Florida Nat. Bank of Jacksonville v. United States, 87 F.2d 896 (5th Cir. 1937)Annotate this Case
January 27, 1937
UNITED STATES et al.
Circuit Court of Appeals, Fifth Circuit.
*897 Wm. H. Rogers and Paul Ritter, both of Jacksonville, Fla., for appellant.
Helen R. Carloss, Sp. Asst. to the Atty. Gen., Herbert S. Phillips, U. S. Atty., of Tampa, Fla., and Harry G. Taylor, Sp. Asst. to the U. S. Atty., of Miami, Fla., for appellees.
Before FOSTER, SIBLEY and HOLMES, Circuit Judges.
SIBLEY, Circuit Judge.
The appellant, Florida National Bank of Jacksonville, is trustee in a bond mortgage on a hotel which provided that in the event of the appointment of a receiver or a taking possession by the trustee the rents, issues, and profits should be a part of the mortgaged property and covered by the mortgage. Following a default, the trustee obtained a decree of foreclosure in a state court and a sale was advertised for October 7, 1935. On October 1, 1935, a proceeding for reorganization in bankruptcy was filed under Bankr. Act § 77B as amended (11 U.S.C.A. § 207), and a stay order applied for to stop the sale. The mortgage trustee opposed the stay and prayed that should it be granted, the income of the mortgaged property be sequestered for application to the mortgage debt, the debt being far greater than the value of the property. The stay was granted and a trustee in bankruptcy appointed, who operated the hotel for the corporate debtor until June 30, 1936, when a final decree was entered dismissing the bankruptcy and returning the property to the debtor, dissolving the stay order, providing for payment of fees and expenses out of the moneys in the hands of the bankruptcy trustee arising from the operation of the hotel, setting apart $1,000 to be used as a revolving fund to continue operation by the debtor but adjudged to be subject to the lien of the mortgage, and ordering that the remainder be paid over to the mortgage trustee. Jurisdiction was retained to settle any exceptions to the final report of the trustee in bankruptcy. The final report showed an ultimate balance payable under the decree to the mortgage trustee of $2,498, but that income taxes of the debtor for 1934 and 1935 due the United States remained unpaid in an aggregate sum of $2,047. The District Judge ordered these taxes paid, and the balance of $451 only to be paid to the mortgage trustee. This last order is now under review.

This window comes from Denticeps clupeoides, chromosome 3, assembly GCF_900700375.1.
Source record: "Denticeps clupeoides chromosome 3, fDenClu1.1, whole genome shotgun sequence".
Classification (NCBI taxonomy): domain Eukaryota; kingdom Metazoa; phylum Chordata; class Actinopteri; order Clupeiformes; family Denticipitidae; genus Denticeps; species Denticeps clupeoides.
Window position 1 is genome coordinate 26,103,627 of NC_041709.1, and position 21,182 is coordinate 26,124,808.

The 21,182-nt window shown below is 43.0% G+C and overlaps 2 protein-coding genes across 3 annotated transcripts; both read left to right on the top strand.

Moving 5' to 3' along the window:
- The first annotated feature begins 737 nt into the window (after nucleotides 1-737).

The appointment of the bankruptcy trustee to operate the hotel pending the proceedings was in effect a receivership, and the final decree dismissing the proceeding rightly adjudged that the net profits of the operation be paid to the mortgage trustee as falling under the mortgage. But the mortgage trustee was entitled only to net profits. Taxes on income which accrued and became payable during the receivership were properly an expense of operation and ought to be paid out of the fund. Such were the taxes for 1935 which became payable March 15, 1936. The income taxes for 1934 arose because of income earned before the receivership and became payable before it began, and were merely an outstanding indebtedness without lien. The court was dismissing the bankruptcy proceedings, and was not paying claims against the debtor but only the expenses of its receivership. The taxes of 1934 ought to have been ignored. We cannot tell from the record how much the taxes for 1935 are. We accordingly reverse the judgment, with direction that the taxes for 1935 only be ascertained and paid, and the remainder of the fund be delivered to the mortgage trustee.